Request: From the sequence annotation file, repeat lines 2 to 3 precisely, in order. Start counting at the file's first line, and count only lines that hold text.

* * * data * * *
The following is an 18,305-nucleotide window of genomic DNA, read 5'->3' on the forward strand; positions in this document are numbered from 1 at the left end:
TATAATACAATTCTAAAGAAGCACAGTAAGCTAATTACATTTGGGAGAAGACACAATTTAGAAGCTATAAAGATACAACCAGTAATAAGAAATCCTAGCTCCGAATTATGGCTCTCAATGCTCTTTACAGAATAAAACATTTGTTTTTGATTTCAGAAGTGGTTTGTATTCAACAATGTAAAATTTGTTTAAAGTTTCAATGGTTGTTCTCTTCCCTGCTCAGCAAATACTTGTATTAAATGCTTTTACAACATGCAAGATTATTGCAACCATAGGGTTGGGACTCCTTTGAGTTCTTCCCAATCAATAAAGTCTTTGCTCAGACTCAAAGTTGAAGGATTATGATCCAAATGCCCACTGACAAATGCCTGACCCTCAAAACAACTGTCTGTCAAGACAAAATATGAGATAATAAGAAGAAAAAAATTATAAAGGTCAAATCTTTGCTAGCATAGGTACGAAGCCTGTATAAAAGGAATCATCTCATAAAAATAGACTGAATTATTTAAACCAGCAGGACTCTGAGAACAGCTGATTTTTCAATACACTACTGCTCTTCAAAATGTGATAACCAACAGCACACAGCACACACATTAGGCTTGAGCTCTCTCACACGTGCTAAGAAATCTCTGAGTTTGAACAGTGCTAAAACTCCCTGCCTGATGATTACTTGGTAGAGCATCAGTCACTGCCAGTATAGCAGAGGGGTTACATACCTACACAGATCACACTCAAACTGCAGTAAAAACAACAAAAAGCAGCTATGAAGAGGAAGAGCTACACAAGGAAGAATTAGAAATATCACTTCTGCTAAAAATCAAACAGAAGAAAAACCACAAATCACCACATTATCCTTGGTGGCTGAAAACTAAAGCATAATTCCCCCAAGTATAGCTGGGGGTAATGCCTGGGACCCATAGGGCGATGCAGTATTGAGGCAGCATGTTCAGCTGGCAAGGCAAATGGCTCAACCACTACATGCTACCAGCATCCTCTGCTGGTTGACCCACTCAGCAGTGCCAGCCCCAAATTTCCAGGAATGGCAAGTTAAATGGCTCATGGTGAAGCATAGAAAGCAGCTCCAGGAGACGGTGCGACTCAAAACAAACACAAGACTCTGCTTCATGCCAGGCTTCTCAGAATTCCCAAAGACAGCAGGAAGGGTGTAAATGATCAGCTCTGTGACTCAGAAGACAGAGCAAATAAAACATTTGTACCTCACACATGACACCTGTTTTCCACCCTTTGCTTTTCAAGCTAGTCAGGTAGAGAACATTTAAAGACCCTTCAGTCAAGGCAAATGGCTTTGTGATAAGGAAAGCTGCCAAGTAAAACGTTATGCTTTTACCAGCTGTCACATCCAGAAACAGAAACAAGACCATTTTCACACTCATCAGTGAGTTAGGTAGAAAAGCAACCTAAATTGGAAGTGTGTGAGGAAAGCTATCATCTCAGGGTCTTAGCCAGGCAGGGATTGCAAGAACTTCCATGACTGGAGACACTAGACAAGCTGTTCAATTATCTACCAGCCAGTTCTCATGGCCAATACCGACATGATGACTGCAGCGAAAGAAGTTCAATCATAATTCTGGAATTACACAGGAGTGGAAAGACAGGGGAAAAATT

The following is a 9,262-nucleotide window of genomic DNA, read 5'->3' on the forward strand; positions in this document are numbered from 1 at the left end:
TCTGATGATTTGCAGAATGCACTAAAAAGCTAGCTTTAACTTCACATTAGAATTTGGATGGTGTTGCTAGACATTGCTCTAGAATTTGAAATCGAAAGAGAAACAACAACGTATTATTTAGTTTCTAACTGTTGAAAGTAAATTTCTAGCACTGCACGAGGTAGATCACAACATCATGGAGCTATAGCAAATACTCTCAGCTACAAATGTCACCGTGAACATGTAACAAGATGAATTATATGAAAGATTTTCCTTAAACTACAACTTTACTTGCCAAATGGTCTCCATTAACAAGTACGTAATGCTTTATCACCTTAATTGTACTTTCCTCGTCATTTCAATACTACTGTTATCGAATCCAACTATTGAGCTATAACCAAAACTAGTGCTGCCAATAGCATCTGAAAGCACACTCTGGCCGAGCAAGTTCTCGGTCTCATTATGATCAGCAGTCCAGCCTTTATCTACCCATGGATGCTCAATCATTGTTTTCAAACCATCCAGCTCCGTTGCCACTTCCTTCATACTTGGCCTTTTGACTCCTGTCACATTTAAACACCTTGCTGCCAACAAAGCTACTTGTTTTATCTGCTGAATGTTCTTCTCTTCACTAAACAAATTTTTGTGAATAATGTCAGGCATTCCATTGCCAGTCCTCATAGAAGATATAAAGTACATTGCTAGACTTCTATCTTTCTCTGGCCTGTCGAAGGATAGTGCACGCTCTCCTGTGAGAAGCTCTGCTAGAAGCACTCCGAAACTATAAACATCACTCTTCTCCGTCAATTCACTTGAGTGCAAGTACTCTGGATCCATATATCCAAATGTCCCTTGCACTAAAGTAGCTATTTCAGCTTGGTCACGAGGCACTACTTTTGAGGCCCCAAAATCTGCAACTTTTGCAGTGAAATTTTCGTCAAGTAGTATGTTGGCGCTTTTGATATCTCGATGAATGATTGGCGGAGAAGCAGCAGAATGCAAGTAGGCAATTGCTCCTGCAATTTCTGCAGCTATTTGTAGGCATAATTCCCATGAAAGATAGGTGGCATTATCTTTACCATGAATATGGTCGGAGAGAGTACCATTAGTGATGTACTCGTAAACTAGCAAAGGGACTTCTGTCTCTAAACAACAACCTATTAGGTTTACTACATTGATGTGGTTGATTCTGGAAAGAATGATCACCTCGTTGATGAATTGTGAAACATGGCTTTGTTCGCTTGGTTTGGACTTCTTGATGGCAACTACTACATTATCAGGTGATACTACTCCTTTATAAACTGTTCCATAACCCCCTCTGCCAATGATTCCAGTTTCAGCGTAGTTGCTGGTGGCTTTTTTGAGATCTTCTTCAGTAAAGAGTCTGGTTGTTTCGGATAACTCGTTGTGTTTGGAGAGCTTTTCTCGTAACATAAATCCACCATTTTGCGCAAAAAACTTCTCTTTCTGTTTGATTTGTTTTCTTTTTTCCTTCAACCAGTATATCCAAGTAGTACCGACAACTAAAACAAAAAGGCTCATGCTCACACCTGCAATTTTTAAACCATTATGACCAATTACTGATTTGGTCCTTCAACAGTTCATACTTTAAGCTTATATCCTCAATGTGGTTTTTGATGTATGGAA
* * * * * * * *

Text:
TATAATACAATTCTAAAGAAGCACAGTAAGCTAATTACATTTGGGAGAAGACACAATTTAGAAGCTATAAAGATACAACCAGTAATAAGAAATCCTAGCTCCGAATTATGGCTCTCAATGCTCTTTACAGAATAAAACATTTGTTTTTGATTTCAGAAGTGGTTTGTATTCAACAATGTAAAATTTGTTTAAAGTTTCAATGGTTGTTCTCTTCCCTGCTCAGCAAATACTTGTATTAAATGCTTTTACAACATGCAAGATTATTGCAACCATAGGGTTGGGACTCCTTTGAGTTCTTCCCAATCAATAAAGTCTTTGCTCAGACTCAAAGTTGAAGGATTATGATCCAAATGCCCACTGACAAATGCCTGACCCTCAAAACAACTGTCTGTCAAGACAAAATATGAGATAATAAGAAGAAAAAAATTATAAAGGTCAAATCTTTGCTAGCATAGGTACGAAGCCTGTATAAAAGGAATCATCTCATAAAAATAGACTGAATTATTTAAACCAGCAGGACTCTGAGAACAGCTGATTTTTCAATACACTACTGCTCTTCAAAATGTGATAACCAACAGCACACAGCACACACATTAGGCTTGAGCTCTCTCACACGTGCTAAGAAATCTCTGAGTTTGAACAGTGCTAAAACTCCCTGCCTGATGATTACTTGGTAGAGCATCAGTCACTGCCAGTATAGCAGAGGGGTTACATACCTACACAGATCACACTCAAACTGCAGTAAAAACAACAAAAAGCAGCTATGAAGAGGAAGAGCTACACAAGGAAGAATTAGAAATATCACTTCTGCTAAAAATCAAACAGAAGAAAAACCACAAATCACCACATTATCCTTGGTGGCTGAAAACTAAAGCATAATTCCCCCAAGTATAGCTGGGGGTAATGCCTGGGACCCATAGGGCGATGCAGTATTGAGGCAGCATGTTCAGCTGGCAAGGCAAATGGCTCAACCACTACATGCTACCAGCATCCTCTGCTGGTTGACCCACTCAGCAGTGCCAGCCCCAAATTTCCAGGAATGGCAAGTTAAATGGCTCATGGTGAAGCATAGAAAGCAGCTCCAGGAGACGGTGCGACTCAAAACAAACACAAGACTCTGCTTCATGCCAGGCTTCTCAGAATTCCCAAAGACAGCAGGAAGGGTGTAAATGATCAGCTCTGTGACTCAGAAGACAGAGCAAATAAAACATTTGTACCTCACACATGACACCTGTTTTCCACCCTTTGCTTTTCAAGCTAGTCAGGTAGAGAACATTTAAAGACCCTTCAGTCAAGGCAAATGGCTTTGTGATAAGGAAAGCTGCCAAGTAAAACGTTATGCTTTTACCAGCTGTCACATCCAGAAACAGAAACAAGACCATTTTCACACTCATCAGTGAGTTAGGTAGAAAAGCAACCTAAATTGGAAGTGTGTGAGGAAAGCTATCATCTCAGGGTCTTAGCCAGGCAGGGATTGCAAGAACTTCCATGACTGGAGACACTAGACAAGCTGTTCAATTATCTACCAGCCAGTTCTCATGGCCAATACCGACATGATGACTGCAGCGAAAGAAGTTCAATCATAATTCTGGAATTACACAGGAGTGGAAAGACAGGGGAAAAATT

The following is a 9,262-nucleotide window of genomic DNA, read 5'->3' on the forward strand; positions in this document are numbered from 1 at the left end: